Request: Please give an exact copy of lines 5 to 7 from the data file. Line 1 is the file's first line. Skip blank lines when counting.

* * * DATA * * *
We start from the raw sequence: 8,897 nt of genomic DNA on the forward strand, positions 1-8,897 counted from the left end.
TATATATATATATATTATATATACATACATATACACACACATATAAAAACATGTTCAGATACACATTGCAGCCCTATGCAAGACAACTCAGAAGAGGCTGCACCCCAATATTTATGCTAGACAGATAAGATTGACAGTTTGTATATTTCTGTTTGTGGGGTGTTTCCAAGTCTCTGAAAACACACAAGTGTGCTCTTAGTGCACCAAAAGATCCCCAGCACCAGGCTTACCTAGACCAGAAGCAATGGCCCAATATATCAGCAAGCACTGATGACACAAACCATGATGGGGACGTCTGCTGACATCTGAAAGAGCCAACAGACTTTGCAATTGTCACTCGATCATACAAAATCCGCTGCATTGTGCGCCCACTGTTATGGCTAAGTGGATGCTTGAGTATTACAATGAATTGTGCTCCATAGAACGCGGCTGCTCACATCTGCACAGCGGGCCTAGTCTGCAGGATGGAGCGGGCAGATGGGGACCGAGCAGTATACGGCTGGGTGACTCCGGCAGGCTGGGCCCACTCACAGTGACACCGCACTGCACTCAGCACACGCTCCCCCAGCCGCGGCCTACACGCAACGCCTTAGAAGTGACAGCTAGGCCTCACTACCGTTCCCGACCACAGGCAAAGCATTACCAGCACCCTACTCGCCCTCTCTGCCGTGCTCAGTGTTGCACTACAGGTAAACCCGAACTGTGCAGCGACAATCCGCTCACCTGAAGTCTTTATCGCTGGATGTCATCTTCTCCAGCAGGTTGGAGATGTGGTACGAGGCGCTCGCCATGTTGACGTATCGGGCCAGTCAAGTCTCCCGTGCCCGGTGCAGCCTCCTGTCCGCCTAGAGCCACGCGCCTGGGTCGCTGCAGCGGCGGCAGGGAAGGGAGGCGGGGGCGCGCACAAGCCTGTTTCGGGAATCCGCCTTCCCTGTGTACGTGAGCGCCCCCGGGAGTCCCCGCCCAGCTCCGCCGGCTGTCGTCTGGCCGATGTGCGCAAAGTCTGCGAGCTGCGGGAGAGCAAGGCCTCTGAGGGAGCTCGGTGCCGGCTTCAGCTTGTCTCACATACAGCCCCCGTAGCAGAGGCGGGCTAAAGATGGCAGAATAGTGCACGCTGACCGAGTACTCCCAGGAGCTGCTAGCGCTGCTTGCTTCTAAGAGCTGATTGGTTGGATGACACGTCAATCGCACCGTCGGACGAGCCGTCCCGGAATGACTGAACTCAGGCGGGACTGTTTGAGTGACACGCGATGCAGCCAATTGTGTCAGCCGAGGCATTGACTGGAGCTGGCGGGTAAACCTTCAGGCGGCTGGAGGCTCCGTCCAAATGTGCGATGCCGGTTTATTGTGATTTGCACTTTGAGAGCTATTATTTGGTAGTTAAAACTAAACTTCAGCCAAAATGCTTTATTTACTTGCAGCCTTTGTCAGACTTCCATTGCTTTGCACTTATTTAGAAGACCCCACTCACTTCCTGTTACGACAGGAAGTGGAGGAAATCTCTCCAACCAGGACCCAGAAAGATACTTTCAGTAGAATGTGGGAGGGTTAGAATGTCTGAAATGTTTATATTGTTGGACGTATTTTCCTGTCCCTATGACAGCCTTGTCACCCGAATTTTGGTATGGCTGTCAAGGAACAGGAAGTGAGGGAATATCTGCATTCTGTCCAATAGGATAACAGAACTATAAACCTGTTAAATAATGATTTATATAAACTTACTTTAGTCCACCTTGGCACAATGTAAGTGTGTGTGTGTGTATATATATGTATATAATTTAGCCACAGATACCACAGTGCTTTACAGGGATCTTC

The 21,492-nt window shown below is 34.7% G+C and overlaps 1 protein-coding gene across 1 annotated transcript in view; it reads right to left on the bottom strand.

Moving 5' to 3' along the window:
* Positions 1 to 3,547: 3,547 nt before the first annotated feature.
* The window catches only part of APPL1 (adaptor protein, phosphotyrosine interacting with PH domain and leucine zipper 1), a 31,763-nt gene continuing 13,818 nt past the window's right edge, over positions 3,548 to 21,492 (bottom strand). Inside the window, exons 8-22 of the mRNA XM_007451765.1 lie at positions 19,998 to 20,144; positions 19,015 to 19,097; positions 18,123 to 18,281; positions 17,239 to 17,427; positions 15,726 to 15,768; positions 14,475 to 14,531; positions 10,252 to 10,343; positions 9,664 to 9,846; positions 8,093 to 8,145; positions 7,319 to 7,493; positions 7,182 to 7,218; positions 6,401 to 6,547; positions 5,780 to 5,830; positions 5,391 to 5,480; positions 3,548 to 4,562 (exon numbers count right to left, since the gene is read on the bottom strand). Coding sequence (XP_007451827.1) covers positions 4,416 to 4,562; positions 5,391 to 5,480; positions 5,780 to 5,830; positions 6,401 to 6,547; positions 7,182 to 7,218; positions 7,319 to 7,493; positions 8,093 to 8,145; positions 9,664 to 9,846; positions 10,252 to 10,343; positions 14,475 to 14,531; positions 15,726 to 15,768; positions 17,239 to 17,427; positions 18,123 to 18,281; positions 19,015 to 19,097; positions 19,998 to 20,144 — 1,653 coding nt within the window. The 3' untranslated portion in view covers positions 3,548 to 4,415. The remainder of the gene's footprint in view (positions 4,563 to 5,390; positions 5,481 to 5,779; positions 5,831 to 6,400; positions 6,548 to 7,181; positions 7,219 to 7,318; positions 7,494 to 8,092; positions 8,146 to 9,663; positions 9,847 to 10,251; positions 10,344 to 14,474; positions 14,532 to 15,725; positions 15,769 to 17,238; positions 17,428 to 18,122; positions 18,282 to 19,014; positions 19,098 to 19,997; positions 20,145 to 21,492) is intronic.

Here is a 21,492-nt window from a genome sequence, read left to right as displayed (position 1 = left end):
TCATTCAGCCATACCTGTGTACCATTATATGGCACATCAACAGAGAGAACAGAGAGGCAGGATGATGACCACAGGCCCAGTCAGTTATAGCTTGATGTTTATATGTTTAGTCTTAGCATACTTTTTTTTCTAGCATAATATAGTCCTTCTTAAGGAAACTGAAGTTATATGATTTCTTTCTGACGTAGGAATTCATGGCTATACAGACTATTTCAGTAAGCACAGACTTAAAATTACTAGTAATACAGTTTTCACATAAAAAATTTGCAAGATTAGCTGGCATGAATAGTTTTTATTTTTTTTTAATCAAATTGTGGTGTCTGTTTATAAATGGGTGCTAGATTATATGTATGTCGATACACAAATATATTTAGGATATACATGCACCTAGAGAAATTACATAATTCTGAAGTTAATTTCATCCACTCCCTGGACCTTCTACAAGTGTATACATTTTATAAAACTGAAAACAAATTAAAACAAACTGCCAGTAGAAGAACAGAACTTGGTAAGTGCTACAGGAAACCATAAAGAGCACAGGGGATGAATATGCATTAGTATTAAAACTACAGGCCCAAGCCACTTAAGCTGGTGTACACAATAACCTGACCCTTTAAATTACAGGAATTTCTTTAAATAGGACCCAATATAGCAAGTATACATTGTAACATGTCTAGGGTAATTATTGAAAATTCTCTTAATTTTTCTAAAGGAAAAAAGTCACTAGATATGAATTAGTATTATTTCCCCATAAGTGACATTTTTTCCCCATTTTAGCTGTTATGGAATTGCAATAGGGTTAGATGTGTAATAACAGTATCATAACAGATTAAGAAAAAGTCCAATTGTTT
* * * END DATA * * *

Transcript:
* Positions 1 to 3,547: 3,547 nt before the first annotated feature.
* The window catches only part of APPL1 (adaptor protein, phosphotyrosine interacting with PH domain and leucine zipper 1), a 31,763-nt gene continuing 13,818 nt past the window's right edge, over positions 3,548 to 21,492 (bottom strand). Inside the window, exons 8-22 of the mRNA XM_007451765.1 lie at positions 19,998 to 20,144; positions 19,015 to 19,097; positions 18,123 to 18,281; positions 17,239 to 17,427; positions 15,726 to 15,768; positions 14,475 to 14,531; positions 10,252 to 10,343; positions 9,664 to 9,846; positions 8,093 to 8,145; positions 7,319 to 7,493; positions 7,182 to 7,218; positions 6,401 to 6,547; positions 5,780 to 5,830; positions 5,391 to 5,480; positions 3,548 to 4,562 (exon numbers count right to left, since the gene is read on the bottom strand). Coding sequence (XP_007451827.1) covers positions 4,416 to 4,562; positions 5,391 to 5,480; positions 5,780 to 5,830; positions 6,401 to 6,547; positions 7,182 to 7,218; positions 7,319 to 7,493; positions 8,093 to 8,145; positions 9,664 to 9,846; positions 10,252 to 10,343; positions 14,475 to 14,531; positions 15,726 to 15,768; positions 17,239 to 17,427; positions 18,123 to 18,281; positions 19,015 to 19,097; positions 19,998 to 20,144 — 1,653 coding nt within the window. The 3' untranslated portion in view covers positions 3,548 to 4,415. The remainder of the gene's footprint in view (positions 4,563 to 5,390; positions 5,481 to 5,779; positions 5,831 to 6,400; positions 6,548 to 7,181; positions 7,219 to 7,318; positions 7,494 to 8,092; positions 8,146 to 9,663; positions 9,847 to 10,251; positions 10,344 to 14,474; positions 14,532 to 15,725; positions 15,769 to 17,238; positions 17,428 to 18,122; positions 18,282 to 19,014; positions 19,098 to 19,997; positions 20,145 to 21,492) is intronic.

Here is a 21,492-nt window from a genome sequence, read left to right as displayed (position 1 = left end):